Last month I linked to a story in the Jefferson City News Tribune, telling the story of a young couple from Jeff City that I met here in Rome. Now the local Catholic newspaper, the Catholic Missourian, has also run a story on their encounter with Pope Francis. That story can be read by clicking here. It retells the couple’s experience in even greater detail.
Sorry for the lack of posts, I hope to get some updates up soon. I’ve been deaconing a lot, but without giving any homilies.
This past weekend I preached at my apostolate, Loyola University Chicago’s John Felice Rome Center. I was preaching to a group of college students currently studying abroad here in Rome. It was my first Sunday homily since being ordained a deacon. Over the weekend I gave two other homilies as well, I didn’t have a text for either of them, especially since I found out I was doing one 30 seconds before Mass. If I have time and remember well enough what I said, I’ll type them up too. As always, these homilies are meant to be delivered, but here’s the text anyway:
October 27, 312, just a little more than 1702 years ago, not too far from this very spot Constantine and his troops were camped out before the famous battle of the Milvian Bridge. That evening Constantine had some sort of a vision, he saw a sign, the Chi-Rho. To us Americans it looks like P-X, they are the first two letters of the Christ in Greek, Christos. So he put the sign on the shields of his men and the next day, despite being outnumbered, won the battle. So as he entered this great and eternal city, he had a problem. Unlike the other Roman leaders, he couldn’t offer sacrifice at the temple of the God who won his victory, because that temple didn’t exist. So he’s forced to go to Sylvester, the Pope at the time and asks what can I do? The first response was, “stop persecuting us!” And so the Edict of Milan was passed in 313. The second time he asked, the response was, “Build us a Church!” That Church, what some refer to as the first Church of Christendom, is known to us as St. John Lateran, the Cathedral of Rome, one of the four major basilicas. All throughout the world people are celebrating the dedication of that Church, and we are so blessed to be right here.
Some of you who are historically inclined might disagree with my more, narrative approach, but I do so for a reason. Certainly I don’t think that any of us can directly relate with all of the elements of this stories because I’m pretty sure none of us have ever been generals, emperors, or had such mystical type of experiences. However, I also believe that there are certain elements of this story that very much relate to each one of us.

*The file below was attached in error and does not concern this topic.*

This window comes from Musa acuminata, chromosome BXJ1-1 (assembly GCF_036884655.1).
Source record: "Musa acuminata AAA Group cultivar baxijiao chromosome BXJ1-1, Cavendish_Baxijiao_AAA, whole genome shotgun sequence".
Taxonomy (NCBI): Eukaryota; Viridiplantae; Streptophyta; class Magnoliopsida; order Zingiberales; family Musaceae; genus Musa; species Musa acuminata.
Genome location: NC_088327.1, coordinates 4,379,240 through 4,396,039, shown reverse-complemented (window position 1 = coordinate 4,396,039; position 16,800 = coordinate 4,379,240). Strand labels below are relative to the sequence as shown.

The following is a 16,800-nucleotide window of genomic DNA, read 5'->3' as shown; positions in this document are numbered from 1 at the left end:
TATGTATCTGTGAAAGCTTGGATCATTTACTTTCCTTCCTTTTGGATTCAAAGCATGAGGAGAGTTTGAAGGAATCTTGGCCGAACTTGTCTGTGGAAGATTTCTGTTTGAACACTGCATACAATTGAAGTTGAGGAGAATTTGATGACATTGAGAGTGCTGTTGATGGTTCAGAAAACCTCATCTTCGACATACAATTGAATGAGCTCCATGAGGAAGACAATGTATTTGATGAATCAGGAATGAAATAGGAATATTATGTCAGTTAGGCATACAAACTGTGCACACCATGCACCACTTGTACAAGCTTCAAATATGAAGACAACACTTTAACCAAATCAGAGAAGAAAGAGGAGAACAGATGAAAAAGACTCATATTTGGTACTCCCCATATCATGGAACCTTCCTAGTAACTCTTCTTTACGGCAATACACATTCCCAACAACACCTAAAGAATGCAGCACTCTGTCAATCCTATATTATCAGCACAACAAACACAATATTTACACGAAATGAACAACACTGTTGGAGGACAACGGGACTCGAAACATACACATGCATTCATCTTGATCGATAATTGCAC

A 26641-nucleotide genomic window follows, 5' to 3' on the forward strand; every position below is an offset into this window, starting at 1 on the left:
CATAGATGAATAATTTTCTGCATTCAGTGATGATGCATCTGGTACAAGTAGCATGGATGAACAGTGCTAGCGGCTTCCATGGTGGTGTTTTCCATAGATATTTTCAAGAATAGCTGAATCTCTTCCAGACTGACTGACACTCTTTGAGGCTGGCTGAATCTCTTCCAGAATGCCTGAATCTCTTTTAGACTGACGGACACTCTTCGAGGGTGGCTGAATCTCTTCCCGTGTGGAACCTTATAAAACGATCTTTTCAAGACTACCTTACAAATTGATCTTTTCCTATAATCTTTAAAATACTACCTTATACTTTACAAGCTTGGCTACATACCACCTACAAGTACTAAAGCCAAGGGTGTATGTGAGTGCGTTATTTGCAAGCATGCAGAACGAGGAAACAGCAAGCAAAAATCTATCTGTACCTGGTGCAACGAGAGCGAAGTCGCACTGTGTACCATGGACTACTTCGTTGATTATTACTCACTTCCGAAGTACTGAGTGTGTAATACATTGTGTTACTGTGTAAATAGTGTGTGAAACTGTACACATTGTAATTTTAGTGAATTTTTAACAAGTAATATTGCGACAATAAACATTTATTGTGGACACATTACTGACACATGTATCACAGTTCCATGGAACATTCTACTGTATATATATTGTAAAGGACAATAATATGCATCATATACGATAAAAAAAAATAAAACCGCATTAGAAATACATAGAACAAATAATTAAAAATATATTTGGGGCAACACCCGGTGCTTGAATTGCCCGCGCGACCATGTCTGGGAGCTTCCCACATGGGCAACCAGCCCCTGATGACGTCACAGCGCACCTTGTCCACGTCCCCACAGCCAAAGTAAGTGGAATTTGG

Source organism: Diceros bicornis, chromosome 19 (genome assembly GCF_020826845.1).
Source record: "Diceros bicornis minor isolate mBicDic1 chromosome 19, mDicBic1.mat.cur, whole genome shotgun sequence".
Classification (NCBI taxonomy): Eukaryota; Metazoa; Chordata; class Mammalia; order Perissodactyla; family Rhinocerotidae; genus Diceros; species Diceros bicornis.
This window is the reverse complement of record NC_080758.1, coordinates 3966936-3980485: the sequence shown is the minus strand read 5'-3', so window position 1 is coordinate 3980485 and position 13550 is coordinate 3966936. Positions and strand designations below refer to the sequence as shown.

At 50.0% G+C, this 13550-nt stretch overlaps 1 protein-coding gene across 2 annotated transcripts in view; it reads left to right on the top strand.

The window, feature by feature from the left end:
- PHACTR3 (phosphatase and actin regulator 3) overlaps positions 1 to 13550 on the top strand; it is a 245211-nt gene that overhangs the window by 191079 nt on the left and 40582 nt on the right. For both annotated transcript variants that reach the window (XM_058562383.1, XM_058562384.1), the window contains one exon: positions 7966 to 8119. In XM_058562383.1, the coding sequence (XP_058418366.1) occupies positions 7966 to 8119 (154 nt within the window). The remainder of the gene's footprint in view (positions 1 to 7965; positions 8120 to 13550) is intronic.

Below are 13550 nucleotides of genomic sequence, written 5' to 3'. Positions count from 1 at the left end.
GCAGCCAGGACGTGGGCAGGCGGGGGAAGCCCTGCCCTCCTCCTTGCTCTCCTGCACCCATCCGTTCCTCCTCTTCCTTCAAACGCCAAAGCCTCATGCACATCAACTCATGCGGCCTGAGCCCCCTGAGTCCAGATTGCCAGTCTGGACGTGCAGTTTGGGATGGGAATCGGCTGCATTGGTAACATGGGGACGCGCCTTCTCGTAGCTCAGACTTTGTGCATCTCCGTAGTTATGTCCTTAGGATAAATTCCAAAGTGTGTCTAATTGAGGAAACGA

We are all looking for signs. For all of you who are in college these are such important years when you are trying to decide what you want to do with your lives, we’re constantly looking for answers, for signs.
We want to know if we are called to priesthood, religious life, or married life. We want a sign, or we say, we haven’t received a sign so therefore I’m not called to priesthood or religious life. If that’s the case then marriage risks becoming some sort of a default, which does that vocation a great injustice. It’s not fair to your future spouse if you see marriage as a default, it is a vocation.For religious life, priesthood and marriage are all vocations. We are all called.
The other problem we have is that we all expect the sign, the call to be some sort of overwhelming experience, much like that of Constantine. We expect some sort of big experience. Or we think it will be like the Lion King and God will appear in the clouds and tells us what we are to do. Or maybe we think of the sorting hat in Harry Potter, you just put a hat on your head and it yells out, “Priest!” “Sister” “Husband” or “Wife.” Rather God calls us through much more simple and subtle signs, which can be difficult to see and hear sometimes.
When I was still in high school, before I would ever have said I was actively considering, or discerning I was serving Mass on Sunday I was sitting on a bench and the visiting priest came over and asked me, “what are you going to do when you get bigger?” I replied, “Be a better lineman.” He asked again, I responded, “Hit harder.” Again, “Block better.” Finally he gave up asking and just said, “what about being a priest!” I laughed at him. I gave it no thought, just laughed. I wonder what he’d say if he saw me now…
See in the moment I didn’t see that as a sign, I didn’t want to listen, I just laughed and dismissed the priest. This wasn’t some powerful experience, some great clarity or great sign, it was a simple, maybe all of a 1 minute conversation. If we walk around this life looking and waiting for a big sign, we’re likely to laugh at all the small signs as they pass us by.
In the story of Constantine even after he had received this special grace, he wasn’t sure what to do. So for us who receive signs in more subtle ways, it can seem even more difficult to make sense of it all, to figure out if we are indeed called to priesthood, religious life, or marriage.